Cash-out refinances decline despite unprecedented tappable equity in Q1

by Candyd Mendoza07 Jul 2020

Despite historically low interest rates and record-high levels of tappable equity, the number of cash-out refinances fell in the first quarter and might continue to do so in the coming months.

The latest Black Knight Mortgage Monitor Report showed that tappable equity increased 8% year over year in Q1 to an all-time high of $6.5 trillion.

"What's more, with mortgage interest rates hitting record lows, 90% of homeowners with tappable equity now have first lien rates above the prevailing market average," said Ben Graboske, president of Black Knight Data and Analytics.

More than 75% of these homeowners have locked in rates above 3.5% – leading refinance originations to rise to a seven-year high.

However, the number of cash-out refinances – as well as the volume of equity withdrawn via refinance – declined for the first time since early last year. Graboske explained that overall cash-outs made up only 42% of refinances in Q1 2020, roughly half of the record-high in Q4 2018 and the lowest level since Q1 2016.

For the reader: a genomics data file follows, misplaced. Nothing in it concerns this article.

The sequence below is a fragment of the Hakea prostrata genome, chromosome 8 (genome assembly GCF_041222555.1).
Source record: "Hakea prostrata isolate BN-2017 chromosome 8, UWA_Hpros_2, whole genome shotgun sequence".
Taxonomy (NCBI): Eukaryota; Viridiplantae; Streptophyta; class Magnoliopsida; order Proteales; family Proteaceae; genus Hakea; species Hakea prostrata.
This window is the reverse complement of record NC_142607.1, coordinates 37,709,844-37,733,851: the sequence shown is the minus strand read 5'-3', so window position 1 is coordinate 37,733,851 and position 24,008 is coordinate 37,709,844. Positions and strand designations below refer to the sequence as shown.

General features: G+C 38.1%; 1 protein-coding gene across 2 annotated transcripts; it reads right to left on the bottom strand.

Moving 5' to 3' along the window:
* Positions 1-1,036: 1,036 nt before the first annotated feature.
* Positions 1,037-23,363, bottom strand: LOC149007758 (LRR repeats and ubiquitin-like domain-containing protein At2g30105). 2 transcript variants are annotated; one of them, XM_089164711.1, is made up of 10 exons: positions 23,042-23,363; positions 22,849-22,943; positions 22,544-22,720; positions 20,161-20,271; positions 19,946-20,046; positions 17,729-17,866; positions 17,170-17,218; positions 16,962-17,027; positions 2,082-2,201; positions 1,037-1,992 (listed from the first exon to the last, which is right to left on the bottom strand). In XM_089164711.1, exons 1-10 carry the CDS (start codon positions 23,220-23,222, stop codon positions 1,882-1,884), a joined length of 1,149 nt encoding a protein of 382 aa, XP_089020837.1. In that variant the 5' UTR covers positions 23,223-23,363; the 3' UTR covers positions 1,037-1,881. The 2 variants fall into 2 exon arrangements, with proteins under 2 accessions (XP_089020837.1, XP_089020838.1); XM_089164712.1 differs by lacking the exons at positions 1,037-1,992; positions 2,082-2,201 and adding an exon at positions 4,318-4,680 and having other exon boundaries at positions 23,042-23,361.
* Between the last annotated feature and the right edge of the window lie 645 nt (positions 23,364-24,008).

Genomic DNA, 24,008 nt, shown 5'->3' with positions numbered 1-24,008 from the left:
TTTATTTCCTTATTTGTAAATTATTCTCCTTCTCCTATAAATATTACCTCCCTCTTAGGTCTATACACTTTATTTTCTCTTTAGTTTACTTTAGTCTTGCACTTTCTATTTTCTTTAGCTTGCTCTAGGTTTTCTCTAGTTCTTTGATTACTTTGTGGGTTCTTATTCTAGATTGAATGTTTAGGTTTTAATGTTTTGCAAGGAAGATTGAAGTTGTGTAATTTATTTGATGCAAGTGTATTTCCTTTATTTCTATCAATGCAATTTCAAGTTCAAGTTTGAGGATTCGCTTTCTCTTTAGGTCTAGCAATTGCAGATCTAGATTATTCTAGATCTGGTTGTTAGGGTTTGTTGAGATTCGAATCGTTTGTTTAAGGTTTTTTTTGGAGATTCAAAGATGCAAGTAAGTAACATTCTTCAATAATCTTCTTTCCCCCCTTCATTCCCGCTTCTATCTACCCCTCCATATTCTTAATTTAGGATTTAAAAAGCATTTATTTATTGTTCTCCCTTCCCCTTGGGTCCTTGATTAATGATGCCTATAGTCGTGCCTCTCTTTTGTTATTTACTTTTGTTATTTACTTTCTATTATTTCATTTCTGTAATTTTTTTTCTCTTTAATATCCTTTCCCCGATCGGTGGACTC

"Likewise, the $38.7 billion in equity withdrawn from the market via cash-out refinances was down 8% from the prior quarter," he said. "Further, rate-lock data – a good indicator of lending activity – suggests the trend is likely to continue, as the cash-out share of refinance activity has continued to fall throughout the second quarter."

Cash-out refinance locks were down 6% from the comparable timescale last quarter, while rate or term locks jumped 13%.

Refinance incentives

As of June 18, Black Knight calculated that there were 13.6 million homeowners who still meet broad-based eligibility criteria and could save an average of $283 per month on their mortgage payment.

If all eligible mortgage holders were to refinance, they would see an aggregate savings of $3.9 billion every month, which could stimulate the economy significantly. Of these, around 4.6 million could shave at least $300 per month on their mortgage payments, while 2.6 million would be able to save at least $400 per month.

"Despite rising delinquencies cutting into the number of homeowners who would otherwise meet broad-based eligibility requirements to refinance, some 13.6 million homeowners still meet those criteria, which include being current on their mortgage, and could shave at least 0.75% off their first lien rates by refinancing," Graboske said. "Mortgage rates fell to a record low of 3.13% on June 18, according to Freddie Mac's Primary Mortgage Market Survey. If they were to tick down just one basis point, that population would swell by 20% to 16.3 million, an all-time high for refinance incentive."